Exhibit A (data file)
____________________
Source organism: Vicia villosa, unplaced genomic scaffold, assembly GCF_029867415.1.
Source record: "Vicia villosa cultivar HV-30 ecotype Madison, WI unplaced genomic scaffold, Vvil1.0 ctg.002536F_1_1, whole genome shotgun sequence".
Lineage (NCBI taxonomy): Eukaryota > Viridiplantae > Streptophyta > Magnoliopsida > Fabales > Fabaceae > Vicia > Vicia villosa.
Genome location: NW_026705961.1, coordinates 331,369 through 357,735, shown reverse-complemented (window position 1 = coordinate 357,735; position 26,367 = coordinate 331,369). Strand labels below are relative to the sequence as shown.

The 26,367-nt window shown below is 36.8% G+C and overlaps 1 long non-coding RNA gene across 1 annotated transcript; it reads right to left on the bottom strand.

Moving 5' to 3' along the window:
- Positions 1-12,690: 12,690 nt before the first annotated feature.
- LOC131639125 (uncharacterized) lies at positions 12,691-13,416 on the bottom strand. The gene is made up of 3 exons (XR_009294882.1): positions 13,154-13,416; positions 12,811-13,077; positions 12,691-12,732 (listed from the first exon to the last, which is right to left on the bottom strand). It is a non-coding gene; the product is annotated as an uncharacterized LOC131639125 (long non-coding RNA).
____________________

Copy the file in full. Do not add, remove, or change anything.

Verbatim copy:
Source organism: Vicia villosa, unplaced genomic scaffold, assembly GCF_029867415.1.
Source record: "Vicia villosa cultivar HV-30 ecotype Madison, WI unplaced genomic scaffold, Vvil1.0 ctg.002536F_1_1, whole genome shotgun sequence".
Lineage (NCBI taxonomy): Eukaryota > Viridiplantae > Streptophyta > Magnoliopsida > Fabales > Fabaceae > Vicia > Vicia villosa.
Genome location: NW_026705961.1, coordinates 331,369 through 357,735, shown reverse-complemented (window position 1 = coordinate 357,735; position 26,367 = coordinate 331,369). Strand labels below are relative to the sequence as shown.

The 26,367-nt window shown below is 36.8% G+C and overlaps 1 long non-coding RNA gene across 1 annotated transcript; it reads right to left on the bottom strand.

Moving 5' to 3' along the window:
- Positions 1-12,690: 12,690 nt before the first annotated feature.
- LOC131639125 (uncharacterized) lies at positions 12,691-13,416 on the bottom strand. The gene is made up of 3 exons (XR_009294882.1): positions 13,154-13,416; positions 12,811-13,077; positions 12,691-12,732 (listed from the first exon to the last, which is right to left on the bottom strand). It is a non-coding gene; the product is annotated as an uncharacterized LOC131639125 (long non-coding RNA).